We know coronavirus is causing widespread tragic health and economic impacts. I can’t imagine anyone would want to see CO2 emissions drop due to a tragic situation like this. But one effect of the sudden economic shutdown is likely to be the biggest drop in global CO2 emissions on record.
Simon Evans from Carbon Brief has been crunching emissions numbers during the COVID-19 outbreak. While there is still uncertainty for the rest of this year, it’s becoming increasingly clear that 2020 will likely produce the biggest CO2 emissions drop on record.
The updated estimates on Wednesday suggest a 5.5 percent drop in global CO2 emissions in 2020.
Update April 15, 2020: This analysis was updated in light of new forecasts for global oil demand in 2020, which suggest a significantly larger drop this year. The original version had put the potential impact of coronavirus at 1,600MtCO2 in 2020, equivalent to 4% of 2019 emissions.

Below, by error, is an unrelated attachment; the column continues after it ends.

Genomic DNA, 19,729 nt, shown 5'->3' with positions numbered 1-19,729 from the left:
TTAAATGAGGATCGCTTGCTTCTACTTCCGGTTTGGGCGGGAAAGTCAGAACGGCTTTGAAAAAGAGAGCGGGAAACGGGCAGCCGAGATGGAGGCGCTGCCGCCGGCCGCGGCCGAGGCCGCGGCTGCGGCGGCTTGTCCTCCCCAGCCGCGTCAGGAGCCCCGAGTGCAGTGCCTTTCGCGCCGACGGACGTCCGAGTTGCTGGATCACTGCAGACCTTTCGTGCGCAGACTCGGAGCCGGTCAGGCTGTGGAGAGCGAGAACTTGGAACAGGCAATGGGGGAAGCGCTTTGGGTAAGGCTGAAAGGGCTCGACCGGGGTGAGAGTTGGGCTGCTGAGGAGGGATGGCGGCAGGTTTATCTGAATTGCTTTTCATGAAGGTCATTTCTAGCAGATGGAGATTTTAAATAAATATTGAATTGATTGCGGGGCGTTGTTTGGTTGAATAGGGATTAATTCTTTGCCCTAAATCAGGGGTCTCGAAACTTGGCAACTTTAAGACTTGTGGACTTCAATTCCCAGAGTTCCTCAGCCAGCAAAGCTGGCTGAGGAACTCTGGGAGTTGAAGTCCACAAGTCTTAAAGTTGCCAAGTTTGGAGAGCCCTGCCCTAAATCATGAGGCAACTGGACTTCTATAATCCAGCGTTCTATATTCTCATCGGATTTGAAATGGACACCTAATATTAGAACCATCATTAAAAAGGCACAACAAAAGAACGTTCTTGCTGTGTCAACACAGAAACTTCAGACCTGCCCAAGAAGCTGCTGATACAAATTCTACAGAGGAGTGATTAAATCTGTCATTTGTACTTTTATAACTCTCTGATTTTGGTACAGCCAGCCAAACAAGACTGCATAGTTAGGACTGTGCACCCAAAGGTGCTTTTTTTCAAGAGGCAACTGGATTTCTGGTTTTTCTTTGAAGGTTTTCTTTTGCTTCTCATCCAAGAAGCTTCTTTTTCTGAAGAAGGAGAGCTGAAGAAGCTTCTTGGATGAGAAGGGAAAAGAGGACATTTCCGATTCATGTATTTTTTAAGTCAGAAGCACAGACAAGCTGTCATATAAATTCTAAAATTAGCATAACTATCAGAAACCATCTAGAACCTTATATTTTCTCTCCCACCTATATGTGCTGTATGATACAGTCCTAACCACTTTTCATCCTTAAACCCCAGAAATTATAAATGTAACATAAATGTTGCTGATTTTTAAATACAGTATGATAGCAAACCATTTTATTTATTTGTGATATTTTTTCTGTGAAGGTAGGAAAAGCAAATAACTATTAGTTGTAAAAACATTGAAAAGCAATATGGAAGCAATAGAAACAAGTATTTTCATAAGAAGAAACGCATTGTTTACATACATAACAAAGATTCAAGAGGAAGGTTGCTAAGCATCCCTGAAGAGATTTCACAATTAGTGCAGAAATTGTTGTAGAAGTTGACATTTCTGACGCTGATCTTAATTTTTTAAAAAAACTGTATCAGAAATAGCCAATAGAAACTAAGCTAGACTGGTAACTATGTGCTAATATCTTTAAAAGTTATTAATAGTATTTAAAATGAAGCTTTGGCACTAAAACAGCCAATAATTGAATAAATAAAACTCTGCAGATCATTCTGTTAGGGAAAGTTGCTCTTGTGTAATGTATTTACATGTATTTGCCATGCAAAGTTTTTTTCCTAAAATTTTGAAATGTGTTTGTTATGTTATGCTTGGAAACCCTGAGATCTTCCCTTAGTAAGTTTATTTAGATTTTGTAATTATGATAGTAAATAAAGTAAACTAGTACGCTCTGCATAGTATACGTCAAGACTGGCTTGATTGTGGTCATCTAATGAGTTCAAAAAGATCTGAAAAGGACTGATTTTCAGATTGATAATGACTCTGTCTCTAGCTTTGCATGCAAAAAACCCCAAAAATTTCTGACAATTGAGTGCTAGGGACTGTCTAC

This updated tentative estimate is equivalent to around 5.5 percent of the global total in 2019. As a result, the coronavirus crisis could trigger the largest ever annual fall in CO2 emissions in 2020, more than during any previous economic crisis or period of war.
The report points out that getting precise emissions data this rapidly changing situation is a challenge. It also puts some perspective on how this year’s emissions changes fit into the bigger picture of what it would take to keep global temperatures in check.
Even this would not come close to bringing the 1.5C global temperature limit within reach. Global emissions would need to fall by some 7.6 percent every year this decade – nearly 2,800MtCO2 in 2020 – in order to limit warming to less than 1.5C above preindustrial temperatures.
To put it another way, atmospheric carbon levels are expected to increase again this year, even if CO2 emissions cuts are greater still. Rising CO2 concentrations — and related global warming — will only stabilize once annual emissions reach net-zero.
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